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Stress and Gifted Children - A Study
A recent article in the Gifted and Talented International Journal, asked: What do we really know about teaching gifted children to cope with stress and anxiety? The report refers to a study conduct in 2014 by Gaesser which used Cognitive Behavioral and Emotional Freedom techniques with gifted students, which demonstrated promising results.
Read on for more details...
Article featured: Don't stress: What do we really know about teaching gifted children to cope with stress and anxiety? by Steve Haberlina (April 2016)
Gifted children may experience additional stressors due to their unique characteristics. While empirical evidence suggests otherwise, qualitative studies and clinical observations indicate that gifted individuals may suffer from higher levels of stress due to perfectionistic tendencies, heightened sensitivity, social challenges, and additional external pressures. Nevertheless, empirical research regarding counselling and stress-reducing intervention outcomes remains scant. The few interventions conducted, such as Gaesser’s (2014) work using Cognitive Behavioral and Emotional Freedom techniques with gifted students, have demonstrated promising results. Recommendations include offering incentives in the form of grants and funding to researchers interested in investigating intervention outcomes and investigating stress-reducing methods and approaches, such as mindfulness, which have shown positive impact.
Referred to Article
Interventions to Reduce Anxiety for Gifted Children and Adolescents Amy H. Gaesser, University of Connecticut - Storrs August 2014
This study examined the anxiety levels of gifted students, as well as the effectiveness of two interventions: Cognitive-Behavioral Therapy (CBT) and Emotional Freedom Technique (EFT). Using the Revised Children's Manifest Anxiety Scale-2 (RCMAS-2), Phase I of this study examined anxiety levels in gifted youth (n = 153) participating in private and public gifted education programs, grades 6-12, in two Northeastern states. ANOVA analyses indicated that gender (F [1, 149] = 13.52, p< .001, h2= .08) and school setting (F [2, 149] = 21.41, p< .001, h2= .23) were significant factors in the anxiety levels of the gifted students. In Phase II, a randomized controlled research design was used to investigate the effectiveness of CBT and EFT interventions. Participants (n = 63) identified with moderate to high levels of anxiety on the pre treatment RCMAS-2 were assigned to one of three treatment groups: a) CBT, b) EFT, or c) a wait-listed control group. Treatment outcomes were measured using the RCMAS-2 post treatment scores and analyzed using ANCOVA with pre treatment RCMAS-2 scores serving as the covariate. EFT participants (n= 20, M = 52.163, SE = 1.42) showed significant reduction in anxiety levels when compared to the control group (n= 21, M = 57.93, SE = 1.39, p = .005). CBT participants (n= 21, M = 54.82, SE = 1.38) did not differ significantly from either the EFT or control groups (p = .12 and p = .18, respectively).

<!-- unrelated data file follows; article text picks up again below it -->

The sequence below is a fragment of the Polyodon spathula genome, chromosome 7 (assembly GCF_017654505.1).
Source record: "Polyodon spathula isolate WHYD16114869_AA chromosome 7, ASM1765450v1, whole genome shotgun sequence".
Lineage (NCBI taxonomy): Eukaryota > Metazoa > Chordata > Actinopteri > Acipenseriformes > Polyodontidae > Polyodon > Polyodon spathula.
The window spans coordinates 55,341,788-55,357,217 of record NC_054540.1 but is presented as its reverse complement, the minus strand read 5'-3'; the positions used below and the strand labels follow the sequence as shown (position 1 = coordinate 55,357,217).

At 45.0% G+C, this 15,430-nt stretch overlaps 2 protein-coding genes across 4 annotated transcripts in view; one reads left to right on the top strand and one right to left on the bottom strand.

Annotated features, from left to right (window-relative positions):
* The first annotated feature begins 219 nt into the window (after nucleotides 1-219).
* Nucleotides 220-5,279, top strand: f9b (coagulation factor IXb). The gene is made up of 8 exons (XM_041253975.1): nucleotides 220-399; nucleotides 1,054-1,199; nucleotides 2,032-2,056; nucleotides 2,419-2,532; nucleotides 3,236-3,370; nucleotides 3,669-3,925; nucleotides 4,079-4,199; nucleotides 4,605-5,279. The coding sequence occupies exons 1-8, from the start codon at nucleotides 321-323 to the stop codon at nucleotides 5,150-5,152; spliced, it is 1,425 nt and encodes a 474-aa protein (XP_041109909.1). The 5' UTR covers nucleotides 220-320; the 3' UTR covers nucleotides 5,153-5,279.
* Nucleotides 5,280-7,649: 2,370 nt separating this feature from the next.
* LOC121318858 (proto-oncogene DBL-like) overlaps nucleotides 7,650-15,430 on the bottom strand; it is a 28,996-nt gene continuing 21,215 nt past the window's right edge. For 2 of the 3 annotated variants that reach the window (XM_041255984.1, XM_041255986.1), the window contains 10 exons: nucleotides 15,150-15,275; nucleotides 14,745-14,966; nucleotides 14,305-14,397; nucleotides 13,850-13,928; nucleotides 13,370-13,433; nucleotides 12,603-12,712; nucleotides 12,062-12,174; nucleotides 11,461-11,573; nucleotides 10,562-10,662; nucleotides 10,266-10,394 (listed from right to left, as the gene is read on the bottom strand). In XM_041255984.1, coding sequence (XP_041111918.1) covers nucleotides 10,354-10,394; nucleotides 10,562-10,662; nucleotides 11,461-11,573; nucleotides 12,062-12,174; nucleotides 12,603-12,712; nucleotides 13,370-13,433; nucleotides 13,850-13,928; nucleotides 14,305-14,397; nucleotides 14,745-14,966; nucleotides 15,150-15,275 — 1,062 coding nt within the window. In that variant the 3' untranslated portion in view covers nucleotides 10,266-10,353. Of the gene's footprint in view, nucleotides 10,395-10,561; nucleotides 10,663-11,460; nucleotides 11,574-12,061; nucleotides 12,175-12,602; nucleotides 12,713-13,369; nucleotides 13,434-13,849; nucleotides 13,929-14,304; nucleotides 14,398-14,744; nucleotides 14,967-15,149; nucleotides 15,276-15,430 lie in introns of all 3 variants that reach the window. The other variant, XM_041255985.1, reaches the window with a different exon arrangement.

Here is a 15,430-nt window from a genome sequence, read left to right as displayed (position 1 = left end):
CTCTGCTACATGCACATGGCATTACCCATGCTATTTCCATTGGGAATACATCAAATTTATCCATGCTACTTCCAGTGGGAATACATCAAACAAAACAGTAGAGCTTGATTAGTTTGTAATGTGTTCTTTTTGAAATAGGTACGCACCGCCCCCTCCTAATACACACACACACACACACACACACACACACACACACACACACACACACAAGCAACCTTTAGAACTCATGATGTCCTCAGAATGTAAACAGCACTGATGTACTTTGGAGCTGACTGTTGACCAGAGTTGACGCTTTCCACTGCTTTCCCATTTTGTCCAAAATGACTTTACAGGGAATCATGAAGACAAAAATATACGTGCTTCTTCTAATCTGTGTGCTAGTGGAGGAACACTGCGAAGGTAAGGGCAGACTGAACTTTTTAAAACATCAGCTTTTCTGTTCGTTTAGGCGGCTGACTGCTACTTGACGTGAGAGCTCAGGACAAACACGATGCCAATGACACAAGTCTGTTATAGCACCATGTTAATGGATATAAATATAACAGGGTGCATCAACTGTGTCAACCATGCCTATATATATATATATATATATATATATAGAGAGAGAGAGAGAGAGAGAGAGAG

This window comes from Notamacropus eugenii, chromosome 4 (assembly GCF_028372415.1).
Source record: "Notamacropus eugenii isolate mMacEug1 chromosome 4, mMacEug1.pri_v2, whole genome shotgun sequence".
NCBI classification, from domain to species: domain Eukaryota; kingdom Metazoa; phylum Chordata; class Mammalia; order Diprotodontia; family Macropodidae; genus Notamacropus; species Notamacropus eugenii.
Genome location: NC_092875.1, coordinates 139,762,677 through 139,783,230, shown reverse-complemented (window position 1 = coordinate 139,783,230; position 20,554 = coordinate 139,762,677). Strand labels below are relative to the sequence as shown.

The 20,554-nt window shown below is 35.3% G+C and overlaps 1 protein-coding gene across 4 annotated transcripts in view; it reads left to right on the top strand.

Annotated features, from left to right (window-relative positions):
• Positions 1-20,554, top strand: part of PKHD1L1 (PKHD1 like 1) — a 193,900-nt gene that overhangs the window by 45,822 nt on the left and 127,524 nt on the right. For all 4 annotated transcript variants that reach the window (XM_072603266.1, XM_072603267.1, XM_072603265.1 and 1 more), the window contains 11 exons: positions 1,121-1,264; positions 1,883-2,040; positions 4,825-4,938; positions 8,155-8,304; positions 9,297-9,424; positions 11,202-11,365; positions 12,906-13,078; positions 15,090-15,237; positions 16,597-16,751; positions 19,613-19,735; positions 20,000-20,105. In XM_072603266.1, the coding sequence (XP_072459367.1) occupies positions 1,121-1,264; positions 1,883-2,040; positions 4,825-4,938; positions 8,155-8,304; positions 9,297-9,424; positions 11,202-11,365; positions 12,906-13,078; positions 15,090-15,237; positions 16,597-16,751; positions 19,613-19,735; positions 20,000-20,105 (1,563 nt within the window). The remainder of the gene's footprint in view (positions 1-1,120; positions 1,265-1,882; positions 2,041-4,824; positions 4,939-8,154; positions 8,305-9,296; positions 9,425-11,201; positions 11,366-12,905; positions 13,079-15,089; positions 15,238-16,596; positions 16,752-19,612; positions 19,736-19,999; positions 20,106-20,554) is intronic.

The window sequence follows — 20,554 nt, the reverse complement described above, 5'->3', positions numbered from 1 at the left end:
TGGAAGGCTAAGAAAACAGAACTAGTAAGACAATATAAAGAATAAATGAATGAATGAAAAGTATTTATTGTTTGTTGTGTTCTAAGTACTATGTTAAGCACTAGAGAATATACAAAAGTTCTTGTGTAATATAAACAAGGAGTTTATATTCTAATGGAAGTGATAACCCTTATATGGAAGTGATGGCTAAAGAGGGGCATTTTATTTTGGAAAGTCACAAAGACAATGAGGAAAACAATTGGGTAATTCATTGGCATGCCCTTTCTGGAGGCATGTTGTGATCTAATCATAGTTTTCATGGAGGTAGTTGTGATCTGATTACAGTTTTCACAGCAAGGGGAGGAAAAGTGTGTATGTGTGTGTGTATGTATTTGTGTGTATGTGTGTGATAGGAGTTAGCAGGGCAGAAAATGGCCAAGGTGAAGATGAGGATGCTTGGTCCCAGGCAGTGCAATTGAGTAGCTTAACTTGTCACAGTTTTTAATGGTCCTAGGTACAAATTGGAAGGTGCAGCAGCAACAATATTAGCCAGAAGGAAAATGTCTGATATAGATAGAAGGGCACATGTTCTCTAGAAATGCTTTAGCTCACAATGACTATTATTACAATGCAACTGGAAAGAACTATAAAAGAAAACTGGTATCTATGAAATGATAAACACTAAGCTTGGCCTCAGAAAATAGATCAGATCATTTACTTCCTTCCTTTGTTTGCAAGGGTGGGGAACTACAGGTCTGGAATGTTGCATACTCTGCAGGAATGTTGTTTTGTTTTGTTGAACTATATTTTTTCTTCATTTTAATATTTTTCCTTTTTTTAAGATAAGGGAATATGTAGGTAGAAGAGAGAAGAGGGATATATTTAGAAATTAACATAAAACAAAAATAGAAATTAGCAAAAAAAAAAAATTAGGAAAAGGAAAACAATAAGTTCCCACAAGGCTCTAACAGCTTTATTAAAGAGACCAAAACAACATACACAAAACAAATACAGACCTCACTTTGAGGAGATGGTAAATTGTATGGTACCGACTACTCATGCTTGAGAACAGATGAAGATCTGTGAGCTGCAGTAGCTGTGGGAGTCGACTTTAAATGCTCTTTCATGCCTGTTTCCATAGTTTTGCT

Are You Suffering From Similar issues?
If you or someone you know is suffering from stress or anxiety, please contact a professional GoE EFT Practitioner to see if EFT can help:
How Do I Become Qualified in EFT?
The GoE is a non-profit organisation established in 1998 and was the first provider of professional EFT training. We have since gone on to support Energy EFT which is a more up-to-date tapping technique. For information on Energy EFT training courses available via live training and distance learning see the following pages:
You can also try Energy EFT with developer Silvia Hartmann in this online video:
GoE and EFT - Further Information
Alongside Energy EFT training programs and maintaining a public register of certified EFT Practitioners, the GoE provides the following additional information and services: